News - Alfa Romeo

Alfa Romeo  On the way: The nip-and-tucked 166 sedan will arrive in Australia in three months’ time.

On the way: The nip-and-tucked 166 sedan will arrive in Australia in three months’ time.

Ill-timed run-outs and other factors dampen Alfa sales but not profitability

WE all know Alfa Romeo likes to be different – but bringing down its sales volume when the Australian auto sector is booming like never before? C’mon.

Adamant that Aussies have not lost interest in the Italian brand, the Australian importer Ateco Automotive suggests the current sales contraction across all Alfa Romeo cars sold here is due to factors outside its control.

These include losing almost 200 cars in a fire on a transport ship last summer, experiencing volume restrictions (25 per cent tighter than expected) and seeing vehicle imports of its 156, Spider and GTV lines end some eight months before their replacements were due.

When the nip-and-tucked 166 sedan docks in three months’ time, the outgoing model will have been in run-out mode for almost a year.

"It’s not the ideal situation to be in simultaneous run-out with so many key models," said Alfa Romeo Australia spokesman Edward Rowe. “It just managed to happen that way.

"And what would have been the alternative? Not to do up these vehicles and have vehicles that were losing sales next year because they hadn’t been updated?"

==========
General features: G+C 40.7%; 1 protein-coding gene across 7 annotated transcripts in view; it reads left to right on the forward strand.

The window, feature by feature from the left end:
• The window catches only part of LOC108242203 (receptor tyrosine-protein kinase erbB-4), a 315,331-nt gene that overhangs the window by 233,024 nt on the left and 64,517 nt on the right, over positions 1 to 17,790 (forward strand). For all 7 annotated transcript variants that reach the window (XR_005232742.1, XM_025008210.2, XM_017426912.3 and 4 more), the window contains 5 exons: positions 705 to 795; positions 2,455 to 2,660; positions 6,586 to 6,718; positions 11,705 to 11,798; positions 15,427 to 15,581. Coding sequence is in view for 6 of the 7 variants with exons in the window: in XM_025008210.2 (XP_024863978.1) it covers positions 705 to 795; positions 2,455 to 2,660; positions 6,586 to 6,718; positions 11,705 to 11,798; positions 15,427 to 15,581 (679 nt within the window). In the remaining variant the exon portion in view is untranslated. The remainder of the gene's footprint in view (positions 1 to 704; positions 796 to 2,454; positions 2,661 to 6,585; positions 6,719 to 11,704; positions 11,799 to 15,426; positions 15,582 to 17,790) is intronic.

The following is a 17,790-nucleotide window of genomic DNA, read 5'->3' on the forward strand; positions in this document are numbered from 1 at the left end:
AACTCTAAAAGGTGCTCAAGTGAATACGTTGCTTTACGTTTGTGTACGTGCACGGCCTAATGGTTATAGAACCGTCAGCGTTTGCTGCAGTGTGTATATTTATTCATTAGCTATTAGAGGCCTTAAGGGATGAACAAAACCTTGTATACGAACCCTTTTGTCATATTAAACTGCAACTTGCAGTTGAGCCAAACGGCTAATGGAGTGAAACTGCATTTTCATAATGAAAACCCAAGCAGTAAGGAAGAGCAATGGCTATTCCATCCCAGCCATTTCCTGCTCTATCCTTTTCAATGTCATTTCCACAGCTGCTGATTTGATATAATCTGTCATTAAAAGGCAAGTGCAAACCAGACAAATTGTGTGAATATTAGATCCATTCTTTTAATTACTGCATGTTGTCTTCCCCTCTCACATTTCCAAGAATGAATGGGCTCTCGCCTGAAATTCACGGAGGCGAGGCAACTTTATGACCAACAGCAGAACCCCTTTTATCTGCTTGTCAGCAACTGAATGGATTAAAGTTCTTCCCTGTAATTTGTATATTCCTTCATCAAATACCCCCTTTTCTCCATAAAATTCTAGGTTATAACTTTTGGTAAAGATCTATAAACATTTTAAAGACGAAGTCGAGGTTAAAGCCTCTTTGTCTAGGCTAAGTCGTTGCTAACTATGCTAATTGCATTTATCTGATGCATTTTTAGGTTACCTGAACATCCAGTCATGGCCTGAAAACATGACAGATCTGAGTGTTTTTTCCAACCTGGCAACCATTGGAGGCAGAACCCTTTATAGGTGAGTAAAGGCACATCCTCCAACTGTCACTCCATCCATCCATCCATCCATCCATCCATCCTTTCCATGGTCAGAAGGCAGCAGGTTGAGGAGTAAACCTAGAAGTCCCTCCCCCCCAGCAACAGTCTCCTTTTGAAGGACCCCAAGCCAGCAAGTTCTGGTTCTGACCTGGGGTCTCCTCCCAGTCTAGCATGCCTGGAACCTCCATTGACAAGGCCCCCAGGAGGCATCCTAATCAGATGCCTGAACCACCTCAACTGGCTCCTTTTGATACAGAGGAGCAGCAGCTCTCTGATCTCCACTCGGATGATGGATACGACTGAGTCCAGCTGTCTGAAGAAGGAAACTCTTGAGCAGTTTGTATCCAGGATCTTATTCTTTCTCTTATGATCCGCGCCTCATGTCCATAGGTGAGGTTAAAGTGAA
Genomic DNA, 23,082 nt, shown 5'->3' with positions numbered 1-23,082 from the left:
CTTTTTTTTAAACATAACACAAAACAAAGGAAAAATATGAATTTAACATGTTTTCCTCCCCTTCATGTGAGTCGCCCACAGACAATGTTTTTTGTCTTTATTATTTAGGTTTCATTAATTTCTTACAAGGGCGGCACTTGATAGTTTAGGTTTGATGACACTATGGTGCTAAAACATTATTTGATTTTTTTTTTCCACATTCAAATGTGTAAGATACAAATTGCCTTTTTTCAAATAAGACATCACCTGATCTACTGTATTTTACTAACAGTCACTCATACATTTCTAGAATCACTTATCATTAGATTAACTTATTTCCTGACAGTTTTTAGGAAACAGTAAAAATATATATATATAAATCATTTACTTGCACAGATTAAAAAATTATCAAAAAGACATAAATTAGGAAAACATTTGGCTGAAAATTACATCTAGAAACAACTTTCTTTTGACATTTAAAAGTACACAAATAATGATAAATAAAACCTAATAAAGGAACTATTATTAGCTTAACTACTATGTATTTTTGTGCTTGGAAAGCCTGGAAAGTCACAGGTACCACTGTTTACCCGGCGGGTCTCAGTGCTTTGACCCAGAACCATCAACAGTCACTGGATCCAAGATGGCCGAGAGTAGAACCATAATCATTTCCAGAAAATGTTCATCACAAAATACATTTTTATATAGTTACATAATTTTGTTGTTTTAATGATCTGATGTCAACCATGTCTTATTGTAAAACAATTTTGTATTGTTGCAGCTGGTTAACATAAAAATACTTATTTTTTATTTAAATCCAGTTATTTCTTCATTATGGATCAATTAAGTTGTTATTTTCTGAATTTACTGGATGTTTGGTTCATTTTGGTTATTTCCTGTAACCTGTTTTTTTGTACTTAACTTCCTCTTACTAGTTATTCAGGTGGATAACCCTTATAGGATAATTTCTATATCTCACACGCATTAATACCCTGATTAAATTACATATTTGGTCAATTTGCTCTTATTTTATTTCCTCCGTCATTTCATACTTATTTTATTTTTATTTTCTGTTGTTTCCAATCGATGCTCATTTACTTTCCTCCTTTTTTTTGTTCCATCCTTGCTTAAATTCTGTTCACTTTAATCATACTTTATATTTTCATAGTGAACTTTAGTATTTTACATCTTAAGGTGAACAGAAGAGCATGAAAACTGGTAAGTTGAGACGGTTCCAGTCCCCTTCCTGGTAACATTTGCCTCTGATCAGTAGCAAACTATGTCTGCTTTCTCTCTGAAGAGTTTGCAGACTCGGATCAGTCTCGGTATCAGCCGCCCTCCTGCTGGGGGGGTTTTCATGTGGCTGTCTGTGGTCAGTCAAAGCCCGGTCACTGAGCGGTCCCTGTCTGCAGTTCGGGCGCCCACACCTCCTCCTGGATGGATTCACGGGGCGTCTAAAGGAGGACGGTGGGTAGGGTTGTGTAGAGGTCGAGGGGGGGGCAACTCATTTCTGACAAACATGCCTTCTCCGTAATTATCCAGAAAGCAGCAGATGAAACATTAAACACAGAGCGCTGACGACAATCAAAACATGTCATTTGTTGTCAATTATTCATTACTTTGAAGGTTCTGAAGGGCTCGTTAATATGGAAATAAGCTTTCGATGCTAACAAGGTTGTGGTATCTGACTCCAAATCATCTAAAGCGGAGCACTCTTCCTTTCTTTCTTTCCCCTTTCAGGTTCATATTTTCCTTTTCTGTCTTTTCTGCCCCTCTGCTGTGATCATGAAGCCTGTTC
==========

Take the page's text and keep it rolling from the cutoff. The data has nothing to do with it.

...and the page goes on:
Ateco now believes its overall volume for 2003 will be 2200, which is 300 units fewer than its 2002 total and 600 fewer – no small figure for a niche marque – than the 2800 it had predicted it would achieve this year.

According to VFACTS figures, Alfa Romeo had sold 1470 cars to the end of September, 447 down on its total to the same point in 2002. Its 2004 forecast is set at a minimum of 2500 units.

"We want to grow the brand but there’s no point in growing the brand if you tear up money," Mr Rowe said.

"Sure, it would be real nice to sell 4000 vehicles but … the key issue for Ateco, and this is where a lot of car companies lose the plot, is to be profitable.

"If we’re profitable at 2200 vehicles and not profitable at 2800, I think it’s obvious which is the better business plan. There are some car companies who define what they are in the market by their volume, not their profitability."

Mr Rowe said all countries had experienced supply shortages, stemming from Alfa Romeo boss Daniele Bandiera’s directive last year to revise the look of several models – not all that long before their new generation replacements and some new-sector entrants are due.

Among these will be all-wheel drive versions across the range, a folding-steel-roofed Spider (negating the need for an all-new GTV), a 167 coupe and a four-wheel drive wagon based on the Kamal concept and which is expected to offer two iterations of the Holden-built HFV6. One of these is said to be a twin-turbo, enabling Alfa to take on Porsche and its Cayenne.

WHAT’S COMING:
166 sedan facelift – Jan 2004
GT coupe – mid-2004
147 hatch facelift – mid-2004
156 Sportwagon AWD – late-2004
All-new Spider convertible – late-2005
GT cabriolet – late-2005
Kamal SUV – 2006
All-new 157 sedan and Sportwagon – 2006
All-new 166 sedan and coupe – 2006
All-new 148 hatch – 2007






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